NEWS
June 6, 2000 | ROBIN WRIGHT, TIMES STAFF WRITER
In an unexpected reversal, Iran has opened its protected sea lanes to dozens of ships carrying illegal shipments of Iraqi oil in violation of U.N. sanctions on Saddam Hussein's government, U.S. officials said Monday. The Clinton administration considers the about-face alarming because oil smuggling is Hussein's only major source of independent income. U.S. officials have estimated that unfettered access to Iranian waters could generate as much as $1 billion for his regime this year.
NEWS
November 29, 1990 | DOUGLAS JEHL, TIMES STAFF WRITER
The commander of American forces in the Persian Gulf said Wednesday that a United Nations ultimatum threatening force against Iraq could help undermine the morale of the Iraqi military and that he hopes to be prepared to launch an offensive as early as Jan. 15. "When that day comes and passes, then every day after that, tensions in Iraq should greatly increase," the commander, Gen. H. Norman Schwarzkopf, said in an interview.
NEWS
April 16, 2000 | From Associated Press
Iraq on Saturday rejected a new U.N. plan to restart weapons inspections, saying it was a no-go until the Security Council lifts the trade sanctions imposed nearly 10 years ago. Deputy Prime Minister Tarik Aziz said the government was not impressed by the U.N. Security Council's approval Thursday of the plan drawn up by chief weapons inspector Hans Blix.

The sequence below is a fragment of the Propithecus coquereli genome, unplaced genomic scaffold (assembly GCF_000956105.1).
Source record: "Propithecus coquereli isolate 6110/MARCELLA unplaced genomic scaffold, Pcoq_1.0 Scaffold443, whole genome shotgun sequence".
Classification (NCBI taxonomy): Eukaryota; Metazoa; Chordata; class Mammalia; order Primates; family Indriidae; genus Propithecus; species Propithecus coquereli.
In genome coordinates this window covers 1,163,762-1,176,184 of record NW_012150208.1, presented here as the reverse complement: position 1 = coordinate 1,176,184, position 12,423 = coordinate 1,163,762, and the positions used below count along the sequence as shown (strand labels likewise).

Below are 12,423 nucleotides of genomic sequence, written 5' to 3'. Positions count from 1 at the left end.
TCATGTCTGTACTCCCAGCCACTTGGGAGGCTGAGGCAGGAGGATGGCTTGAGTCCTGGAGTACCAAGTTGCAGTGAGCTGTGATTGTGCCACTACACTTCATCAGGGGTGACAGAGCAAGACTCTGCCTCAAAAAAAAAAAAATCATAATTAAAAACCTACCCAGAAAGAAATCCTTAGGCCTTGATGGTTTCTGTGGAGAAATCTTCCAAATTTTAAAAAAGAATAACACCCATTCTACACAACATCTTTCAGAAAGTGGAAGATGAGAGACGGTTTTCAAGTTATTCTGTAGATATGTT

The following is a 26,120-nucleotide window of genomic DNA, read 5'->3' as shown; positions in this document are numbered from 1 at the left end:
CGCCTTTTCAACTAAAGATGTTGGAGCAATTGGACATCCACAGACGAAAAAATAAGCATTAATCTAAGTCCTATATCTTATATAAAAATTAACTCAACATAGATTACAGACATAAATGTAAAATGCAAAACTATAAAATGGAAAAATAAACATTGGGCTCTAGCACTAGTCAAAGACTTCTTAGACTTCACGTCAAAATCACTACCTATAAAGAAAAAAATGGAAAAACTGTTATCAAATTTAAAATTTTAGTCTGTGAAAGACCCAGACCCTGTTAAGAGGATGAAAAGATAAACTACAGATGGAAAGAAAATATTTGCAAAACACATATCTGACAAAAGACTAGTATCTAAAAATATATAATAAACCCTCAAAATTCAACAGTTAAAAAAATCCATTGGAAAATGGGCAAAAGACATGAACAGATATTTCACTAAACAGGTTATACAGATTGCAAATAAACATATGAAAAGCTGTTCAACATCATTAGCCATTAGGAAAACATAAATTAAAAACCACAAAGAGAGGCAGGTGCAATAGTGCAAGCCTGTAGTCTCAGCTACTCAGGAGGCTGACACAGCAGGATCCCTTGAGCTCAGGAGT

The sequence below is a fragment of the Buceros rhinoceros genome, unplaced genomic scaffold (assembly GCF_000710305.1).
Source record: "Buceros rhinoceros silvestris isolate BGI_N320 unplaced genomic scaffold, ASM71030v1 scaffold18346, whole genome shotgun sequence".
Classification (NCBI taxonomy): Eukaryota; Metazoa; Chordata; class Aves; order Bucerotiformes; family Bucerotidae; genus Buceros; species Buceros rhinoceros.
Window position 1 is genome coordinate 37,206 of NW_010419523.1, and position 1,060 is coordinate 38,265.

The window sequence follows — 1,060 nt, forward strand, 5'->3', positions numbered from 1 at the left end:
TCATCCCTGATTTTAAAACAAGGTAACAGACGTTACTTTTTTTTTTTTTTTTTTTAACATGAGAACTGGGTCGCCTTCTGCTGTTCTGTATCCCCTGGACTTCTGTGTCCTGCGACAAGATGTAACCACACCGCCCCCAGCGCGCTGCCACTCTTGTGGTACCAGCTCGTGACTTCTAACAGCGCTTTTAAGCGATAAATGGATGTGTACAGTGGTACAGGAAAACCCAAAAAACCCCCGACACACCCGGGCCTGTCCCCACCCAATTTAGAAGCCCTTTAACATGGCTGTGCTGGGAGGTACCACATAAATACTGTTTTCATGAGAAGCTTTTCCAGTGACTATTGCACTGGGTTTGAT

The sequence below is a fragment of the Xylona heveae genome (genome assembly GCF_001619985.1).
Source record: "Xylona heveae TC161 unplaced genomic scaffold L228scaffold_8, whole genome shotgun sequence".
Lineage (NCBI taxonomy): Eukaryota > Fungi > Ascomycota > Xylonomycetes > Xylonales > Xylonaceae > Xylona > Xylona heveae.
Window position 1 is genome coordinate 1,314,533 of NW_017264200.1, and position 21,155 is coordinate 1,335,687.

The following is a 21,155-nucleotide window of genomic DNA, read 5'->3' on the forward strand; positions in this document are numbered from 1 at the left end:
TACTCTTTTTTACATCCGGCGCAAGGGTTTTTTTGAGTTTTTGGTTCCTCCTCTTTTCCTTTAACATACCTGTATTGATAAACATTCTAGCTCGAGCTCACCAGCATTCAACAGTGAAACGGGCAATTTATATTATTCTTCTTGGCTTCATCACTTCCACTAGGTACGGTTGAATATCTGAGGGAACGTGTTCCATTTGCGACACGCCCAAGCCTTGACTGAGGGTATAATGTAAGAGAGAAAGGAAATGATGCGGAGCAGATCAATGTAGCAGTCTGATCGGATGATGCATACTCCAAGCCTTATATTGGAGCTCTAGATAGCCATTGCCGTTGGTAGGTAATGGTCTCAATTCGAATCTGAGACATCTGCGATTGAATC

NEWS
April 1, 2000 | From Associated Press
The Security Council decided Friday to let Iraq spend more money to repair its oil industry--an investment intended to boost the amount of food and medicine Baghdad can buy through a U.N. humanitarian relief program. Iraqi Oil Minister Amir Mohammed Rashid Ubaydi welcomed the decision, which he called a victory for Iraq. "When good insists, . . . evil backs down," he said, speaking in Baghdad before the vote. All 15 ambassadors voted in favor of the U.S.-sponsored resolution without comment.
NEWS
March 2, 2000 | By MAGGIE FARLEY,
The men who represent the two sides of the U.N. sanctions policy for Iraq--the incoming weapons inspector, whose investigations will shape the sanctions, and the outgoing humanitarian chief, who tried to ease them--said Wednesday that they are both searching for a better way. Hans Blix, the new top arms inspector for Iraq, said he will strive for a middle ground between alienating and appeasing Baghdad.
NEWS
February 18, 2000 | MAGGIE FARLEY, TIMES STAFF WRITER
The resignations this week of two U.N. officials overseeing aid to Iraq have spotlighted the United Nations' conundrum in trying to make Baghdad play by the world's rules: Economic sanctions, the officials say, are enriching the country's elite while hurting the general population. And they no longer want to be part of it.
NEWS
November 29, 1990 | DOUGLAS JEHL, TIMES STAFF WRITER
The commander of American forces in the Persian Gulf said Wednesday that a United Nations ultimatum threatening force against Iraq could help undermine the morale of the Iraqi military and that he hopes to be prepared to launch an offensive as early as Jan. 15. "When that day comes and passes, then every day after that, tensions in Iraq should greatly increase," the commander, Gen. H. Norman Schwarzkopf, said in an interview.